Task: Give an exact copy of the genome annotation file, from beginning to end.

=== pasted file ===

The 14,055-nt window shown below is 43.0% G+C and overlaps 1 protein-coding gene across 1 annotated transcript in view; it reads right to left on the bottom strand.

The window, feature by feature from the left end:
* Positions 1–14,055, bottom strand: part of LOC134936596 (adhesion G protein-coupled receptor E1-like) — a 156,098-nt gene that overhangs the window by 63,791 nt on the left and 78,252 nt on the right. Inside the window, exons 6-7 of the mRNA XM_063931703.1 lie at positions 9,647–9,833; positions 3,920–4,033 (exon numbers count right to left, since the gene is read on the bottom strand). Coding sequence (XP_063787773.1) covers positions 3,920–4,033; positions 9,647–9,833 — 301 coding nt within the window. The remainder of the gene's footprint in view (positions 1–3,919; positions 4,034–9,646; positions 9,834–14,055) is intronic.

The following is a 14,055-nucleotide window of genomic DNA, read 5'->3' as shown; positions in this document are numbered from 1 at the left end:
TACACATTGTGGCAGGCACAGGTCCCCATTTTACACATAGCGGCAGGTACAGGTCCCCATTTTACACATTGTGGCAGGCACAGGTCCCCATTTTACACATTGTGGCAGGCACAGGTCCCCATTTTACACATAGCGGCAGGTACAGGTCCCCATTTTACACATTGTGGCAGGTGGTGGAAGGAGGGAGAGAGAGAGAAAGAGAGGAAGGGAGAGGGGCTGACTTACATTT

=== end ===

The 14,055-nt window shown below is 43.0% G+C and overlaps 1 protein-coding gene across 1 annotated transcript in view; it reads right to left on the bottom strand.

The window, feature by feature from the left end:
* Positions 1–14,055, bottom strand: part of LOC134936596 (adhesion G protein-coupled receptor E1-like) — a 156,098-nt gene that overhangs the window by 63,791 nt on the left and 78,252 nt on the right. Inside the window, exons 6-7 of the mRNA XM_063931703.1 lie at positions 9,647–9,833; positions 3,920–4,033 (exon numbers count right to left, since the gene is read on the bottom strand). Coding sequence (XP_063787773.1) covers positions 3,920–4,033; positions 9,647–9,833 — 301 coding nt within the window. The remainder of the gene's footprint in view (positions 1–3,919; positions 4,034–9,646; positions 9,834–14,055) is intronic.

The following is a 14,055-nucleotide window of genomic DNA, read 5'->3' as shown; positions in this document are numbered from 1 at the left end:
TACACATTGTGGCAGGCACAGGTCCCCATTTTACACATAGCGGCAGGTACAGGTCCCCATTTTACACATTGTGGCAGGCACAGGTCCCCATTTTACACATTGTGGCAGGCACAGGTCCCCATTTTACACATAGCGGCAGGTACAGGTCCCCATTTTACACATTGTGGCAGGTGGTGGAAGGAGGGAGAGAGAGAGAAAGAGAGGAAGGGAGAGGGGCTGACTTACATTT